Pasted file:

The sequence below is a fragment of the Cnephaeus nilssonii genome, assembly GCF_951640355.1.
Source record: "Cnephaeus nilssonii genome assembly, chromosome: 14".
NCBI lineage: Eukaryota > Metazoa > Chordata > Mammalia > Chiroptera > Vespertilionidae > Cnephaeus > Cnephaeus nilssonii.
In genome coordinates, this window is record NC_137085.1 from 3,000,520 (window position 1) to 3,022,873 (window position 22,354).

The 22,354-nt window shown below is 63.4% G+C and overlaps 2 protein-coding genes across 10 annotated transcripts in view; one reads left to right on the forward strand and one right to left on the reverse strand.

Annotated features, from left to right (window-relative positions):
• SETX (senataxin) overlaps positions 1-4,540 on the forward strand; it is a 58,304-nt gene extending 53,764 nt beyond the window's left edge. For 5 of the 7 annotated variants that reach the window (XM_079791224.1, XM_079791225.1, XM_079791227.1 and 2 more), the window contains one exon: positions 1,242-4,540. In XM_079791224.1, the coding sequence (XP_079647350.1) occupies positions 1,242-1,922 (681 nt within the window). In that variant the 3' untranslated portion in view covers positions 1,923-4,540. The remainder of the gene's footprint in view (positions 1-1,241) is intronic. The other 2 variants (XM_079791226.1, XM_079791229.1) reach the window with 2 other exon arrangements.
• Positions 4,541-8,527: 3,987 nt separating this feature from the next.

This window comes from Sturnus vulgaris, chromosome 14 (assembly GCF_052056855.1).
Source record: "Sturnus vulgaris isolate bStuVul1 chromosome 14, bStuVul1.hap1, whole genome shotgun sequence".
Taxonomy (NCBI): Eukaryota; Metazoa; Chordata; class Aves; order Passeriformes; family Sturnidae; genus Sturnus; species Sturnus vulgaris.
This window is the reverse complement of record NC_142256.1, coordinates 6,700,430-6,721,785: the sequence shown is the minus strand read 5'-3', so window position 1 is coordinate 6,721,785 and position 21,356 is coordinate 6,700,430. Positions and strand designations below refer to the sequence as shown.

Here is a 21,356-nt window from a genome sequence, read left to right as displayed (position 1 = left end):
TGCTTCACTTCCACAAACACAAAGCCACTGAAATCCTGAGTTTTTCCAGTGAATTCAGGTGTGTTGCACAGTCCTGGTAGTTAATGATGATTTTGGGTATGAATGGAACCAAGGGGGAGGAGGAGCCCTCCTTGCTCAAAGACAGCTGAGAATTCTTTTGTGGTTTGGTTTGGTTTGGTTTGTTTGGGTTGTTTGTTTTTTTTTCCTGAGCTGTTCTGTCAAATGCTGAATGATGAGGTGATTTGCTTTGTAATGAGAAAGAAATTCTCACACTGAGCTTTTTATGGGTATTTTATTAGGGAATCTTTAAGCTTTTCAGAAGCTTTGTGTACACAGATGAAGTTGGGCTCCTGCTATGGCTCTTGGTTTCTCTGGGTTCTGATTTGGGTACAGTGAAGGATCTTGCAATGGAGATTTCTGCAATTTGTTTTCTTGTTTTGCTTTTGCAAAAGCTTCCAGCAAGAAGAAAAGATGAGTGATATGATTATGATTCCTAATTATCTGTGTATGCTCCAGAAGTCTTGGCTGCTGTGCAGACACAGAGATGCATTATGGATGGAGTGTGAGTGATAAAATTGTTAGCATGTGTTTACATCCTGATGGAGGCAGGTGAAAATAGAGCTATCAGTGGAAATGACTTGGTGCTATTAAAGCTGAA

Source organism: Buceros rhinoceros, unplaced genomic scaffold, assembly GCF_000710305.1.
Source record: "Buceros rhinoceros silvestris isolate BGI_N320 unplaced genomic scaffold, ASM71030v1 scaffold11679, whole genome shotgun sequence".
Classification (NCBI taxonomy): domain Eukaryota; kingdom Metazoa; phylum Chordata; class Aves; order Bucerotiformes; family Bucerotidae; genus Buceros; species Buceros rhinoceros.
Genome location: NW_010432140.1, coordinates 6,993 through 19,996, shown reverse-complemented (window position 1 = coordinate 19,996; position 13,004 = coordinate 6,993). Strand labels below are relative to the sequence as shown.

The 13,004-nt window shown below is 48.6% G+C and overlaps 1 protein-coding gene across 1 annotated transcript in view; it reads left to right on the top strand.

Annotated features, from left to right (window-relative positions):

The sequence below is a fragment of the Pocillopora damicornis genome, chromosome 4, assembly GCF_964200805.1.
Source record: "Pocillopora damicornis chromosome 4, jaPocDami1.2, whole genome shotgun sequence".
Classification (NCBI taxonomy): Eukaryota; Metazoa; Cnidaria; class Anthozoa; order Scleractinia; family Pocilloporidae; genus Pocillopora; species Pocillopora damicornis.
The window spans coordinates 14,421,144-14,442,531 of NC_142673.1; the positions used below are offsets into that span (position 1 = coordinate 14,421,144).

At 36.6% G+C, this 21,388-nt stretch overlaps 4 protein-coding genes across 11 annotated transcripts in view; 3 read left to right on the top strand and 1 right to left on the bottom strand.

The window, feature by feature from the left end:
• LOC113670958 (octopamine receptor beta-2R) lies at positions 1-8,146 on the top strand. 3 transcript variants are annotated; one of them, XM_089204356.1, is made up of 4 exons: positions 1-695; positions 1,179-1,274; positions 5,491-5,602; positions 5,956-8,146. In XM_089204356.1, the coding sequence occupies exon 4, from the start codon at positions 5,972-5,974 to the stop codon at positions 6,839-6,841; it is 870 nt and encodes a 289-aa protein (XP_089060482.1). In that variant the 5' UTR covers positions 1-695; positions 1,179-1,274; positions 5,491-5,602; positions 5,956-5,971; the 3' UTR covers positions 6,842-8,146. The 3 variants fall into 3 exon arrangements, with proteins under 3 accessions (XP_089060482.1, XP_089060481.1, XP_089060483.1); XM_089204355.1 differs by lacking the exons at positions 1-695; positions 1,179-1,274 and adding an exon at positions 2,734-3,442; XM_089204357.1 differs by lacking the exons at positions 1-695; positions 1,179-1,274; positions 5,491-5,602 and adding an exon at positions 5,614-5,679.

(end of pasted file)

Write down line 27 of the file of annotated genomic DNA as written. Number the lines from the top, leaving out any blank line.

• LOC113670958 (octopamine receptor beta-2R) lies at positions 1-8,146 on the top strand. 3 transcript variants are annotated; one of them, XM_089204356.1, is made up of 4 exons: positions 1-695; positions 1,179-1,274; positions 5,491-5,602; positions 5,956-8,146. In XM_089204356.1, the coding sequence occupies exon 4, from the start codon at positions 5,972-5,974 to the stop codon at positions 6,839-6,841; it is 870 nt and encodes a 289-aa protein (XP_089060482.1). In that variant the 5' UTR covers positions 1-695; positions 1,179-1,274; positions 5,491-5,602; positions 5,956-5,971; the 3' UTR covers positions 6,842-8,146. The 3 variants fall into 3 exon arrangements, with proteins under 3 accessions (XP_089060482.1, XP_089060481.1, XP_089060483.1); XM_089204355.1 differs by lacking the exons at positions 1-695; positions 1,179-1,274 and adding an exon at positions 2,734-3,442; XM_089204357.1 differs by lacking the exons at positions 1-695; positions 1,179-1,274; positions 5,491-5,602 and adding an exon at positions 5,614-5,679.